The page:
Four years ago, most of us undergrads couldn’t vote, even though many of us desperately wanted to. A young junior senator from Illinois with big speeches and even bigger ideas swept us out of our political apathy and into a fervor best summarized by his presidential campaign’s one-word mantra: hope.
Admittedly, it was foolish to think the problems plaguing the nation would be solved as soon as Barack Obama entered office. We were in the midst of the deepest economic recession since the Great Depression, and even a tidal wave of electoral hope couldn’t turn it around in four years. Yet today, five days before Election Day, The Guardian is endorsing Barack Obama for a second term as President of the United States, because Obama is the only candidate that stands with us on important moral issues of marriage equality, women’s rights and educational reform.
The economy is recovering, albeit slowly, and growing at a steady rate since the first June of Obama’s tenure. The President also oversaw the creation of more jobs in 2010 alone than George W. Bush did in two terms. Republicans call it a failure, but the $840 billion stimulus bill created and preserved 2.5 million jobs and prevented unemployment from reaching 12 percent. We should then preserve these successful policies and avoid the policies of deregulation and trickle-down economics outlined by Mitt Romney and Paul Ryan’s Republican campaign, since we believe such policies are what created the recession in the first place.
While California continues to struggle to fund higher education, Obama has responded by doubling the annual funding for Pell Grants, increasing the number of students receiving grants from approximately 6 to 10 million. He kept the federal student loan rate from doubling to 6 percent this summer, while also creating the “Pay As You Earn” plan, which lowers monthly federal student loan payments for graduates with debt disproportionate to their earning abilities. Meanwhile, the 2013 congressional budget, compiled while Ryan was chairman of the House Budget Committee and endorsed by Romney, recommends that Pell Grants be limited to a $5,500 maximum for a decade — with no adjustments for tuition increases or inflation.
Obama is not the perfect President many of us had hoped for in 2008. For one, he’s been harder on drugs than Bush, continuing the “War on Drugs” by funding a military-led offensive against the drug cartels that has cost Mexico over 60,000 lives, but hasn’t abolished the cartels (which are as powerful as ever). Here in California, Obama has unleashed the Drug Enforcement Agency and federal prosecutors on medical marijuana users, shutting down over 500 dispensaries and contributing, no doubt, to the rise in the imprisonment of nonviolent drug offenders and subsequent increase in the prison budget.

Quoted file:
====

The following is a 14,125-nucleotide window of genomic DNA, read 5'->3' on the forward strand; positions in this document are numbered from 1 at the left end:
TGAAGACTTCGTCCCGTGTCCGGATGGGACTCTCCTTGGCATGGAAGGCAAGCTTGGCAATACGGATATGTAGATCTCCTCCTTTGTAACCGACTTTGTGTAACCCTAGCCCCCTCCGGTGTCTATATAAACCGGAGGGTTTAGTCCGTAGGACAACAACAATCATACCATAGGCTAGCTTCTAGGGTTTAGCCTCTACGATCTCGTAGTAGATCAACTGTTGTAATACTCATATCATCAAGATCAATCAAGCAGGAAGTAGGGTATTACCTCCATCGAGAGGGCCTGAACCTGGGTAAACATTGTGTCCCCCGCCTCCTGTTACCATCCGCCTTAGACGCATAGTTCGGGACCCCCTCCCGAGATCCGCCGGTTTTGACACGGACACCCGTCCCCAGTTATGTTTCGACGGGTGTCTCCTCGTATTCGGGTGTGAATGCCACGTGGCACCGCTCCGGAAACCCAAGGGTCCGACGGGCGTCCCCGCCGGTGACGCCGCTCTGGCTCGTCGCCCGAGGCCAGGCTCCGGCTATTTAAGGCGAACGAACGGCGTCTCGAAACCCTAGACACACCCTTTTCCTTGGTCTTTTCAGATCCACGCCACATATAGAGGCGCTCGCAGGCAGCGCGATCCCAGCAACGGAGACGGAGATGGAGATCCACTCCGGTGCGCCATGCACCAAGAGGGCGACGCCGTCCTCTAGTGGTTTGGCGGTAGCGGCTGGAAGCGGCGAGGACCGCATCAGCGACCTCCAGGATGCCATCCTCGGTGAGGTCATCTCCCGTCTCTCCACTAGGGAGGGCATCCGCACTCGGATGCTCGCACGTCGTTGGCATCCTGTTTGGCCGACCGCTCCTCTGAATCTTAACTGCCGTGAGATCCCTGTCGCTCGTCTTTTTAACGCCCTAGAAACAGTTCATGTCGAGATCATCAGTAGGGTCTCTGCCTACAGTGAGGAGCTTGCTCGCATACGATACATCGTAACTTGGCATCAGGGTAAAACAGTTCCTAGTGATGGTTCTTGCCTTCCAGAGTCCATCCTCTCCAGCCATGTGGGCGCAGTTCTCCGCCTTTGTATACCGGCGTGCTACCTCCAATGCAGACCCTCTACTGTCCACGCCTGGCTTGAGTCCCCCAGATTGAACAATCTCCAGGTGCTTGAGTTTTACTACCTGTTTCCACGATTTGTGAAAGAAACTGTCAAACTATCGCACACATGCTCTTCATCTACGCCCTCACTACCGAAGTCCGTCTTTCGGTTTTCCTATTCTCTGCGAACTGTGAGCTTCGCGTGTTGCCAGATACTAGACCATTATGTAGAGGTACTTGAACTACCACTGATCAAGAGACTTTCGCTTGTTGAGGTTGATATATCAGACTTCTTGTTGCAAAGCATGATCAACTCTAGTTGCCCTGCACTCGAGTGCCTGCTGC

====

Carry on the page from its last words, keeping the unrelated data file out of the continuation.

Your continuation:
Obama has also supported the use of remote-controlled drone aircraft in the “War on Terror.” Under the Obama administration, the use of drones to carry out targeted strikes against suspected terrorists has skyrocketed, but according to a study at Stanford and New York University, only two percent of drone strike casualties in Pakistan are top militants. The majority of the casualties are civilians, and their deaths are only successful in turning Pakistanis against the US.
Despite all this, Romney is unequivocally the greater evil. Romney won’t pull us out of the war, or stop using drones, or lower the current unemployment rates — though he’ll say anything to get you to believe that he will. He’ll also add barriers to women’s reproductive rights and shrink access to health care. Obama, on the other hand, appointed judges to the Supreme Court who would uphold the constitutionality of Roe v. Wade, passed a monumental health care bill despite massive opposition from a conservative Congress and expressed his support for gay marriage.
There’s definitely something to be said of the argument that Mitt Romney and Barack Obama are merely two sides of the same political coin — that’s the nature of the two-party system. But voting third-party is not the answer. Just look at the 2000 election: George W. Bush defeated Al Gore with a margin of 500 votes in Florida to take the election. If those who voted for Ralph Nader had voted for a major candidate, the results could have been vastly different. Every vote counts, don’t waste yours.
Vote for President Obama for all these reasons and more, even if you feel more apathetic than hopeful since he was elected the first time.